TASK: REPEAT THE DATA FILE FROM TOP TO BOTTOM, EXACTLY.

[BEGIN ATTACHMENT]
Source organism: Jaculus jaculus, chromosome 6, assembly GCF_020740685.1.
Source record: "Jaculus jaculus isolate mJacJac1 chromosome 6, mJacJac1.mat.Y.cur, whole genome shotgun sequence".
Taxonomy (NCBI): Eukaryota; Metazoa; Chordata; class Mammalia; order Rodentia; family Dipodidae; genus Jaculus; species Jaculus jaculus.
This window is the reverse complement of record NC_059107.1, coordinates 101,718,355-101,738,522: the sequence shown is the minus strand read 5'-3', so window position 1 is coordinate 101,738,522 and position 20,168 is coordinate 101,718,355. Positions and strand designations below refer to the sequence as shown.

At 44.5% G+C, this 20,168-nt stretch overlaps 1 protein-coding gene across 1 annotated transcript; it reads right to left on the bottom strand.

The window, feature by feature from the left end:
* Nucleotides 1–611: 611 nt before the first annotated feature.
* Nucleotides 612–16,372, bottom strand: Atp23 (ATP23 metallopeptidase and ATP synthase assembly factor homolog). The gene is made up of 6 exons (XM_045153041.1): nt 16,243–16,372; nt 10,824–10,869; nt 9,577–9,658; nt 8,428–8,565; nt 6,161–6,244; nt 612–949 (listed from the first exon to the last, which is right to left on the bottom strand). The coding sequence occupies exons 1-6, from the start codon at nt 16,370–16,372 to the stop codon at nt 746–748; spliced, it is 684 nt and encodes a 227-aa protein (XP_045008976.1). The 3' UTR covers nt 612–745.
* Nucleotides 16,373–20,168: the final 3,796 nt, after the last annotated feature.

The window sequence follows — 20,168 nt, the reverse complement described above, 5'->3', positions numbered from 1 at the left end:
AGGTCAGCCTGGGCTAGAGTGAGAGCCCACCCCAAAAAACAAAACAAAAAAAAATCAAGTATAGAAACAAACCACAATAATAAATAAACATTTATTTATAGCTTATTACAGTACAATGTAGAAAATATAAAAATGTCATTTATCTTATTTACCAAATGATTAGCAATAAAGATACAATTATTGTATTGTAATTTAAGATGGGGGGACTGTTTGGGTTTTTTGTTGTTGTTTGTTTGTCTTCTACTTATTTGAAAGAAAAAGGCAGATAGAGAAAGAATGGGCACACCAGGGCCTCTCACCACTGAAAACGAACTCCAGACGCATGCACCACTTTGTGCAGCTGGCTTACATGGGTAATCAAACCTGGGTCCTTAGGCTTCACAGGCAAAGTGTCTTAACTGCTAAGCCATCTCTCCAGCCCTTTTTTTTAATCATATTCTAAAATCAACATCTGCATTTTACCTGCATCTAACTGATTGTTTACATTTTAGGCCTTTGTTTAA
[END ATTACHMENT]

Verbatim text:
Source organism: Jaculus jaculus, chromosome 6, assembly GCF_020740685.1.
Source record: "Jaculus jaculus isolate mJacJac1 chromosome 6, mJacJac1.mat.Y.cur, whole genome shotgun sequence".
Taxonomy (NCBI): Eukaryota; Metazoa; Chordata; class Mammalia; order Rodentia; family Dipodidae; genus Jaculus; species Jaculus jaculus.
This window is the reverse complement of record NC_059107.1, coordinates 101,718,355-101,738,522: the sequence shown is the minus strand read 5'-3', so window position 1 is coordinate 101,738,522 and position 20,168 is coordinate 101,718,355. Positions and strand designations below refer to the sequence as shown.

At 44.5% G+C, this 20,168-nt stretch overlaps 1 protein-coding gene across 1 annotated transcript; it reads right to left on the bottom strand.

The window, feature by feature from the left end:
* Nucleotides 1–611: 611 nt before the first annotated feature.
* Nucleotides 612–16,372, bottom strand: Atp23 (ATP23 metallopeptidase and ATP synthase assembly factor homolog). The gene is made up of 6 exons (XM_045153041.1): nt 16,243–16,372; nt 10,824–10,869; nt 9,577–9,658; nt 8,428–8,565; nt 6,161–6,244; nt 612–949 (listed from the first exon to the last, which is right to left on the bottom strand). The coding sequence occupies exons 1-6, from the start codon at nt 16,370–16,372 to the stop codon at nt 746–748; spliced, it is 684 nt and encodes a 227-aa protein (XP_045008976.1). The 3' UTR covers nt 612–745.
* Nucleotides 16,373–20,168: the final 3,796 nt, after the last annotated feature.

The window sequence follows — 20,168 nt, the reverse complement described above, 5'->3', positions numbered from 1 at the left end:
AGGTCAGCCTGGGCTAGAGTGAGAGCCCACCCCAAAAAACAAAACAAAAAAAAATCAAGTATAGAAACAAACCACAATAATAAATAAACATTTATTTATAGCTTATTACAGTACAATGTAGAAAATATAAAAATGTCATTTATCTTATTTACCAAATGATTAGCAATAAAGATACAATTATTGTATTGTAATTTAAGATGGGGGGACTGTTTGGGTTTTTTGTTGTTGTTTGTTTGTCTTCTACTTATTTGAAAGAAAAAGGCAGATAGAGAAAGAATGGGCACACCAGGGCCTCTCACCACTGAAAACGAACTCCAGACGCATGCACCACTTTGTGCAGCTGGCTTACATGGGTAATCAAACCTGGGTCCTTAGGCTTCACAGGCAAAGTGTCTTAACTGCTAAGCCATCTCTCCAGCCCTTTTTTTTAATCATATTCTAAAATCAACATCTGCATTTTACCTGCATCTAACTGATTGTTTACATTTTAGGCCTTTGTTTAA